Magazine article Drug Topics

It's Time to Get Ready; the Flu Season Is Coming

Magazine article Drug Topics

It's Time to Get Ready; the Flu Season Is Coming

Article excerpt

COMMUNITY PRACTICE

Never mind the summer heat. It's time to think about the flu season. According to the Centers for Disease Control & Prevention in Atlanta, it's never too early to begin planning for flu vaccines, which typically are given in October of each year. With last year's vaccine shortage still fresh in the minds of many, early planning may be the best way to ensure that your patients get the preventive care they need.

CDC has advised provider organizations, public health agencies, and those involved in ordering flu vaccine that, while it does not expect a repeat of last year's shortage, there will be a delay in getting the full distribution of vaccine out on time. Because influenza vaccine is newly produced for each year's flu season, different potential factors may arise each year to cause a delay

For this year's supply, CDC expects to have 64% of doses available by the end of October, with the rest of the 83.7 million doses coming in November and December. Recommendations are that high-- risk populations, including patients age 65 and older, those living in longterm care settings, healthcare workers, women who will be in the second and third trimesters of pregnancy during the flu season, and those with chronic medical conditions, be vaccinated as early in the season as possible.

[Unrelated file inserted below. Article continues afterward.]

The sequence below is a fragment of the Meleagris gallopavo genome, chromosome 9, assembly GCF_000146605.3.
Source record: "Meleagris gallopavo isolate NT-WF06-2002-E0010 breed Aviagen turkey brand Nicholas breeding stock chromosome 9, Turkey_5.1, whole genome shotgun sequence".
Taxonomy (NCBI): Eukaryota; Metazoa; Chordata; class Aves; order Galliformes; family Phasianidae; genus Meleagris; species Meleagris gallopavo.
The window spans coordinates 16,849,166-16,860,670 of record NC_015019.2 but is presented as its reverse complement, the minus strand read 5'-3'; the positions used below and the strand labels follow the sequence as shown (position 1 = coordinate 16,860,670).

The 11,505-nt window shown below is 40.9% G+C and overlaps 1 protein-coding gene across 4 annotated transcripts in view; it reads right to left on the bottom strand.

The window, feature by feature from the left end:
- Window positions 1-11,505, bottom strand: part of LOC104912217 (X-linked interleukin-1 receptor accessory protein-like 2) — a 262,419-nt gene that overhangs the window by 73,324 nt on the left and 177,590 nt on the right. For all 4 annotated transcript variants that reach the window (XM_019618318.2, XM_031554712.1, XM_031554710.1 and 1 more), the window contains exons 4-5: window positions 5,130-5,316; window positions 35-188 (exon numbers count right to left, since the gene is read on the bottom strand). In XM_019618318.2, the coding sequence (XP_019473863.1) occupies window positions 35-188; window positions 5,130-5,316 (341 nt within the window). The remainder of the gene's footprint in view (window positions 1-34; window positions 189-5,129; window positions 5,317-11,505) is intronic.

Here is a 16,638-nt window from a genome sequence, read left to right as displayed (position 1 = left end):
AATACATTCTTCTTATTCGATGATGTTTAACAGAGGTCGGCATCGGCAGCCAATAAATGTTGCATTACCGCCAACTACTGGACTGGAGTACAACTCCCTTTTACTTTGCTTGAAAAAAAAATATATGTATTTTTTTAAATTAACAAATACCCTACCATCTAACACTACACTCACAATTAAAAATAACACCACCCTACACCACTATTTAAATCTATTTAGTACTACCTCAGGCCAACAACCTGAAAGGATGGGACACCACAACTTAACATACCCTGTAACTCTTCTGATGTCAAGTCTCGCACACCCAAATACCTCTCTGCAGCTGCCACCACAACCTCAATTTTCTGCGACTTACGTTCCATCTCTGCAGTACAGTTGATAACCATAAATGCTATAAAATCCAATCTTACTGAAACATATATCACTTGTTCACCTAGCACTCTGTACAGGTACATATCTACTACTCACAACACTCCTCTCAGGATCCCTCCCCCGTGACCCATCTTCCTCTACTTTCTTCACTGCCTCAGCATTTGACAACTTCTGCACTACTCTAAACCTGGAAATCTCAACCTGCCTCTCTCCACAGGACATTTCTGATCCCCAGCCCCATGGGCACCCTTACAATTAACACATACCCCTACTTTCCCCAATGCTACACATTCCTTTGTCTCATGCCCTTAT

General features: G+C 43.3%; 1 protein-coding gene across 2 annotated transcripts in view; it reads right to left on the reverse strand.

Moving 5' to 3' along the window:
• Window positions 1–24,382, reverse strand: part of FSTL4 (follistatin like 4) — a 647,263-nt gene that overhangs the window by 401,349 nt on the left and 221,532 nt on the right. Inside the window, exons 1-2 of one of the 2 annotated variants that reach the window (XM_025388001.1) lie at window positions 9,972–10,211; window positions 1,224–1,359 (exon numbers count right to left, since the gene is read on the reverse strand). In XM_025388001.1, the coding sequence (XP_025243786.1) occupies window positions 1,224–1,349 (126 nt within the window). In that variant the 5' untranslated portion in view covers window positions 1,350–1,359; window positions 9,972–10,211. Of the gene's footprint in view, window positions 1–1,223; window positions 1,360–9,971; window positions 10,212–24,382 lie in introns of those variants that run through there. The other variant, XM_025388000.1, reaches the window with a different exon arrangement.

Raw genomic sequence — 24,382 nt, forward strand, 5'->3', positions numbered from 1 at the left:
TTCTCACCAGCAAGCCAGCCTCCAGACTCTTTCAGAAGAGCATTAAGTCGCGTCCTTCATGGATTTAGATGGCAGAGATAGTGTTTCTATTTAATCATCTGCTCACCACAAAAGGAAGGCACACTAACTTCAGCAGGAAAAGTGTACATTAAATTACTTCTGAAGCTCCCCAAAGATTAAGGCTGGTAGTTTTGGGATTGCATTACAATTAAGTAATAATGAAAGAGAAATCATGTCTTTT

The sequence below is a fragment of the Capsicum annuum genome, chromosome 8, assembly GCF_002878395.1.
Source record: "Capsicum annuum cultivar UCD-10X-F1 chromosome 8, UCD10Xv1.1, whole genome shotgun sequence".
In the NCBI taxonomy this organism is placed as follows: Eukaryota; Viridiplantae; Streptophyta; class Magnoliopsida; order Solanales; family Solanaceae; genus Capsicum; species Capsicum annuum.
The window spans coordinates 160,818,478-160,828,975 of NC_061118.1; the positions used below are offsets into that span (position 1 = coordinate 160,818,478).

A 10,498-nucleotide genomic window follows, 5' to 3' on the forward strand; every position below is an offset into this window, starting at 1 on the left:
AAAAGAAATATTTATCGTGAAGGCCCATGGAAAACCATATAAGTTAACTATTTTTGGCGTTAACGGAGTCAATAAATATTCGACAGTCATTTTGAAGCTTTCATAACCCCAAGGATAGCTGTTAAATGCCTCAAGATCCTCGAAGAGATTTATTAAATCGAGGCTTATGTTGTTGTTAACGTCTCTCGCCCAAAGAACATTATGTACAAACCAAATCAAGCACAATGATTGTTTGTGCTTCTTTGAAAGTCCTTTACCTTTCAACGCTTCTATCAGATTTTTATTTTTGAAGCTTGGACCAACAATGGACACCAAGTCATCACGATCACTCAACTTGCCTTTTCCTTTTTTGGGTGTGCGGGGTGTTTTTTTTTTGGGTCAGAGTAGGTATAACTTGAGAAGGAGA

According to a recent study conducted at the University of Michigan, influenza vaccination was 33% effective in preventing influenza-like illnesses as well as clinically diagnosed pneumonia in a significant number of elderly nursing home residents. Influenza is estimated to kill about 20,000 Americans annually, many of them in these high-risk categories.

Those not vaccinated in October can still benefit from receiving the vaccine, even as late as February Guidelines issued recently by the Advisory Committee on Immunization Practices (ACIP), state that influenza has not reached its peak in most recent seasons until late December through early March. Adults develop peak antibody protection against the flu two weeks after vaccination. Because that protection can decline within a few months in elderly people, the guidelines caution against vaccinating seniors earlier than October.

Dean Abbott, R.Ph., consultant to about 65 nursing homes in New Jersey, said it helps when nursing homes residents have standing orders from their physicians to receive a flu vaccination annually at the start of the flu season. …

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